The one downside of our lives in Charlotte is that we are separated by many miles from our daughter Jessica. This distance between loved ones is not an unusual circumstance in the mobile environment we call America; indeed movement towards a better life or more profound opportunities has driven our growth as a country since its earliest times. Born and raised in Los Angeles, I’m the product of parents who were not native Angelinos, both migrating to the west coast at different stages of their lives, my father from Wisconsin as a young lad of eight or so, my mother from rural Ohio as a young adult.
We try to see Jessica as many times a year as we can, money and distance being the primary obstacles to constant contact. For the first six years of our time in Charlotte I was ringing up 25,000 flying miles a year on United, with Joanna and I alternating trips to the West Coast to double the amount of time Jessica got to spend with one of us. It’s not as much as we would like, the three to five times a year we get to see each other, but it is probably more than others in our situation can manage and for this we are grateful.
When we last visited Jessica and Kris in Oakland in March, we made plans for them to fly to see us in Charlotte over the 4th of July weekend. As is our habit, we’d come up with a non-stop weekend so full of activities we’d barely have time to do anything but drink beer and eat good food. We picked them up at the airport on Thursday the 2nd and went straightaway to the Flying Saucer for a welcome to town drink. No surprise there as our followers will attest, it is our go to outlet for a great selection of constantly revolving craft beers on draft and in bottle form.
We then made our way to Village Park in Kannapolis to join up with a social group we belong to, the Piedmont Adventure Club, for a picnic and evening with the Charlotte Symphony Orchestra playing patriotic music followed by a large fireworks display. We’ve done this event almost every year since our arrival here in Charlotte and it is always enjoyable.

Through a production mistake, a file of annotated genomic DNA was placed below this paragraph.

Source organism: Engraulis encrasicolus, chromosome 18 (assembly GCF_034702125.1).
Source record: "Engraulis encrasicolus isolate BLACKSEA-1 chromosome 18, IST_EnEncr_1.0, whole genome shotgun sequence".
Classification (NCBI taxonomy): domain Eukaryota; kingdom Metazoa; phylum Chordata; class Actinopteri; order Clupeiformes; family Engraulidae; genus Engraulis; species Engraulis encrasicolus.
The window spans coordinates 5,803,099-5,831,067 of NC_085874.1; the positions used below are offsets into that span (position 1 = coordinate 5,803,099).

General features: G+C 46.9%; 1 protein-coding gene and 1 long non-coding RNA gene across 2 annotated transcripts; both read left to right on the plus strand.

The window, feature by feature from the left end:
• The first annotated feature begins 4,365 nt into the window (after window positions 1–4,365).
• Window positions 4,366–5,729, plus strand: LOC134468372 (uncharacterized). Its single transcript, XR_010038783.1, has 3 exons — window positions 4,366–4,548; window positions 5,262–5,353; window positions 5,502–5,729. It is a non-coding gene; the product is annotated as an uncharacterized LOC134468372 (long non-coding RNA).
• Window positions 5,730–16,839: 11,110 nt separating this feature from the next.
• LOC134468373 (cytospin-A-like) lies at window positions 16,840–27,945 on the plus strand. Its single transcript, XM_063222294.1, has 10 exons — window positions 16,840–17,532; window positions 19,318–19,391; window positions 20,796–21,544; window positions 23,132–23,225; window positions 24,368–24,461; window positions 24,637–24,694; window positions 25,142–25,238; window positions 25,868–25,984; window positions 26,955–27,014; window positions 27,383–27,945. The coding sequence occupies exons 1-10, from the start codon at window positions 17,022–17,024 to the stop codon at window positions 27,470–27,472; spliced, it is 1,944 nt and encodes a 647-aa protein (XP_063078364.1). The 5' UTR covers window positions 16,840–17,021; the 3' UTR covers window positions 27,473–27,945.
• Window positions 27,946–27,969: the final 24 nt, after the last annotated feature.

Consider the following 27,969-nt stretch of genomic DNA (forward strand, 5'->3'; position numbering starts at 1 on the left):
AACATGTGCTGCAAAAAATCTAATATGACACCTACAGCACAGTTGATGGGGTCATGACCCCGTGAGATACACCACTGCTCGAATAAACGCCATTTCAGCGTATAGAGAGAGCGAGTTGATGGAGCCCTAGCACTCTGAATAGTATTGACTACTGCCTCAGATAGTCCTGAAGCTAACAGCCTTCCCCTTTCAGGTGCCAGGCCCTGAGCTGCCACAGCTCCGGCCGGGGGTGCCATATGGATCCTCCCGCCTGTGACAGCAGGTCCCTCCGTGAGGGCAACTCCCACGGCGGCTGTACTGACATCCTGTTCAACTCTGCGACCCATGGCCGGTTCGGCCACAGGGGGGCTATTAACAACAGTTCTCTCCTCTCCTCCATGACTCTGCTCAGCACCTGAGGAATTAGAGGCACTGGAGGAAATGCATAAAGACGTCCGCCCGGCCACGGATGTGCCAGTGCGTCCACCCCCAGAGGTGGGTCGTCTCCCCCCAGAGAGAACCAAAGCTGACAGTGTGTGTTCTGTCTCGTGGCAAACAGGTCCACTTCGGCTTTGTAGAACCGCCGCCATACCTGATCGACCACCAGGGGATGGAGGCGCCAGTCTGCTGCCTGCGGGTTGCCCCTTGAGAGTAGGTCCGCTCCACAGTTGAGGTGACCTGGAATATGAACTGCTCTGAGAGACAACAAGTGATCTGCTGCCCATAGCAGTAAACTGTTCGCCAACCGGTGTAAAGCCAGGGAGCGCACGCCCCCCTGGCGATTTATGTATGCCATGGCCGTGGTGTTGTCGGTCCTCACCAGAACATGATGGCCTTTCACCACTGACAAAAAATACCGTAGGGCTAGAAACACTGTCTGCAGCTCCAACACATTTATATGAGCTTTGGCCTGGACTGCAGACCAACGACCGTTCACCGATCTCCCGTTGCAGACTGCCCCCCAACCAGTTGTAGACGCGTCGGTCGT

A highlight of the kids visit would be a return to Asheville where a 2008 visit with Jessica included a day at the Biltmore Estate. She and Kris had gone there last May just before we left for Europe and also visited the Biltmore Estate; this left us free to forgo visiting there and plan a more open itinerary, one with lots of potential for fun, food, and beer.
We left late in the morning on Friday the 3rd for the two hour thirty minute drive, a little longer than normal as we were taking a recommended route that would line us up with a southern approach to Asheville for a stop at the new Sierra Nevada Brewery and Taproom located near the airport. We arrived early in the afternoon to find a jam packed parking lot and a two hour wait to be seated in the restaurant. Not starving we decided to skip food and instead found an open table on the patio, ordering a round of beers from the outdoor bar situated there.
The setting here is beautiful, backed up against the Smokey Mountains with the French Broad River lazing past in the distance. It’s refreshing to visit a mainline brewery like Sierra Nevada, whose products are readily available in your local market, as you get a chance to try variations of their brews you can’t find outside of the brewery.
We closed out our tab, made a quick stop at the gift shop for some logo merchandise and a growler of a strong IPA and headed out for our home for next two nights, a house loaned to us by a friend of Joanna’s. We’d tried to book a place through Airbnb, reserving a house back in March. Our reservation was cancelled in May due to changes the landlord thought were going to occur in Asheville City Law. We tried unsuccessfully after that to book another place (I won’t go into the permutations that went down, enough to make me skeptical about the service altogether) so we were relieved when the offer of the house loan came through.